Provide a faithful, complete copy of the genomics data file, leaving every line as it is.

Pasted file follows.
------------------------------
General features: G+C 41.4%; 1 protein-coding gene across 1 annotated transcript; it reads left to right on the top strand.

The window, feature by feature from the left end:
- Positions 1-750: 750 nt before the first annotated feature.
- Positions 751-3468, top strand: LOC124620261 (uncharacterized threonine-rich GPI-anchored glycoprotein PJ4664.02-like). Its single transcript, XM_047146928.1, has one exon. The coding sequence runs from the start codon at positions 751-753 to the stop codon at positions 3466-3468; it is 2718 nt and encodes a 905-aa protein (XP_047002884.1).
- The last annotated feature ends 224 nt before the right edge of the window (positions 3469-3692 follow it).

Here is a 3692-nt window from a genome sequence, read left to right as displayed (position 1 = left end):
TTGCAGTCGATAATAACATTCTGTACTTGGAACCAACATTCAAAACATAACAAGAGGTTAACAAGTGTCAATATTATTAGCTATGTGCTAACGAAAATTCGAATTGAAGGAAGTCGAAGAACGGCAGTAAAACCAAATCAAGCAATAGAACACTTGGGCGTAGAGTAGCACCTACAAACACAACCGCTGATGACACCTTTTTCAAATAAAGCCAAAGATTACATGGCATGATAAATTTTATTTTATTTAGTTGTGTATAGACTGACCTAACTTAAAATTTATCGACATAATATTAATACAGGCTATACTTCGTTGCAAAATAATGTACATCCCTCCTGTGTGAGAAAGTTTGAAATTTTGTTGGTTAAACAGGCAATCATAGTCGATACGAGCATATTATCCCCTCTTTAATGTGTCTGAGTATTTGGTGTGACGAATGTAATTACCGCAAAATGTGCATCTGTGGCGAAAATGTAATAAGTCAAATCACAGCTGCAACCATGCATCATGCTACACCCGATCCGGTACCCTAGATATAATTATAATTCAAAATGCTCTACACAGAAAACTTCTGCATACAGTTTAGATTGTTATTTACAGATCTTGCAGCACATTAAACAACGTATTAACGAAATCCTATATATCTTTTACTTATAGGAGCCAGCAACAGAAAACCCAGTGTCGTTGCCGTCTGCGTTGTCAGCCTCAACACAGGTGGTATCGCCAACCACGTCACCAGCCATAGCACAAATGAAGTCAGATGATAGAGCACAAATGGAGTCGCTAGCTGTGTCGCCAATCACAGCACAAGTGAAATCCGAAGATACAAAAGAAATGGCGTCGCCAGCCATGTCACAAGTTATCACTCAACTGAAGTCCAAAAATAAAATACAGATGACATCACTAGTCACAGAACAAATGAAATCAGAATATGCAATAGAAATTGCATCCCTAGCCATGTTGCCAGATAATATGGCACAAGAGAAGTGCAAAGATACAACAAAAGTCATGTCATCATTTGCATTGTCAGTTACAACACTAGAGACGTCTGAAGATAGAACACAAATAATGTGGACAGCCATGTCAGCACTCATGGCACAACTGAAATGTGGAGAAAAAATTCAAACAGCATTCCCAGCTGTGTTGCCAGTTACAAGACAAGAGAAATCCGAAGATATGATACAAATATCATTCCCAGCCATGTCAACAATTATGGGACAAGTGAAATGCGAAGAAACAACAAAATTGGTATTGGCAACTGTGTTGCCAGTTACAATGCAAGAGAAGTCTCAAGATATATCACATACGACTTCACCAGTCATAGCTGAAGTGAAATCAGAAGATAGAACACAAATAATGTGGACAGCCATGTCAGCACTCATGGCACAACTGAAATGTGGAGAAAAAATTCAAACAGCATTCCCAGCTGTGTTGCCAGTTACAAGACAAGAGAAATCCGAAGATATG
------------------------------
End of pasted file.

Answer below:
General features: G+C 41.4%; 1 protein-coding gene across 1 annotated transcript; it reads left to right on the top strand.

The window, feature by feature from the left end:
- Positions 1-750: 750 nt before the first annotated feature.
- Positions 751-3468, top strand: LOC124620261 (uncharacterized threonine-rich GPI-anchored glycoprotein PJ4664.02-like). Its single transcript, XM_047146928.1, has one exon. The coding sequence runs from the start codon at positions 751-753 to the stop codon at positions 3466-3468; it is 2718 nt and encodes a 905-aa protein (XP_047002884.1).
- The last annotated feature ends 224 nt before the right edge of the window (positions 3469-3692 follow it).

Here is a 3692-nt window from a genome sequence, read left to right as displayed (position 1 = left end):
TTGCAGTCGATAATAACATTCTGTACTTGGAACCAACATTCAAAACATAACAAGAGGTTAACAAGTGTCAATATTATTAGCTATGTGCTAACGAAAATTCGAATTGAAGGAAGTCGAAGAACGGCAGTAAAACCAAATCAAGCAATAGAACACTTGGGCGTAGAGTAGCACCTACAAACACAACCGCTGATGACACCTTTTTCAAATAAAGCCAAAGATTACATGGCATGATAAATTTTATTTTATTTAGTTGTGTATAGACTGACCTAACTTAAAATTTATCGACATAATATTAATACAGGCTATACTTCGTTGCAAAATAATGTACATCCCTCCTGTGTGAGAAAGTTTGAAATTTTGTTGGTTAAACAGGCAATCATAGTCGATACGAGCATATTATCCCCTCTTTAATGTGTCTGAGTATTTGGTGTGACGAATGTAATTACCGCAAAATGTGCATCTGTGGCGAAAATGTAATAAGTCAAATCACAGCTGCAACCATGCATCATGCTACACCCGATCCGGTACCCTAGATATAATTATAATTCAAAATGCTCTACACAGAAAACTTCTGCATACAGTTTAGATTGTTATTTACAGATCTTGCAGCACATTAAACAACGTATTAACGAAATCCTATATATCTTTTACTTATAGGAGCCAGCAACAGAAAACCCAGTGTCGTTGCCGTCTGCGTTGTCAGCCTCAACACAGGTGGTATCGCCAACCACGTCACCAGCCATAGCACAAATGAAGTCAGATGATAGAGCACAAATGGAGTCGCTAGCTGTGTCGCCAATCACAGCACAAGTGAAATCCGAAGATACAAAAGAAATGGCGTCGCCAGCCATGTCACAAGTTATCACTCAACTGAAGTCCAAAAATAAAATACAGATGACATCACTAGTCACAGAACAAATGAAATCAGAATATGCAATAGAAATTGCATCCCTAGCCATGTTGCCAGATAATATGGCACAAGAGAAGTGCAAAGATACAACAAAAGTCATGTCATCATTTGCATTGTCAGTTACAACACTAGAGACGTCTGAAGATAGAACACAAATAATGTGGACAGCCATGTCAGCACTCATGGCACAACTGAAATGTGGAGAAAAAATTCAAACAGCATTCCCAGCTGTGTTGCCAGTTACAAGACAAGAGAAATCCGAAGATATGATACAAATATCATTCCCAGCCATGTCAACAATTATGGGACAAGTGAAATGCGAAGAAACAACAAAATTGGTATTGGCAACTGTGTTGCCAGTTACAATGCAAGAGAAGTCTCAAGATATATCACATACGACTTCACCAGTCATAGCTGAAGTGAAATCAGAAGATAGAACACAAATAATGTGGACAGCCATGTCAGCACTCATGGCACAACTGAAATGTGGAGAAAAAATTCAAACAGCATTCCCAGCTGTGTTGCCAGTTACAAGACAAGAGAAATCCGAAGATATG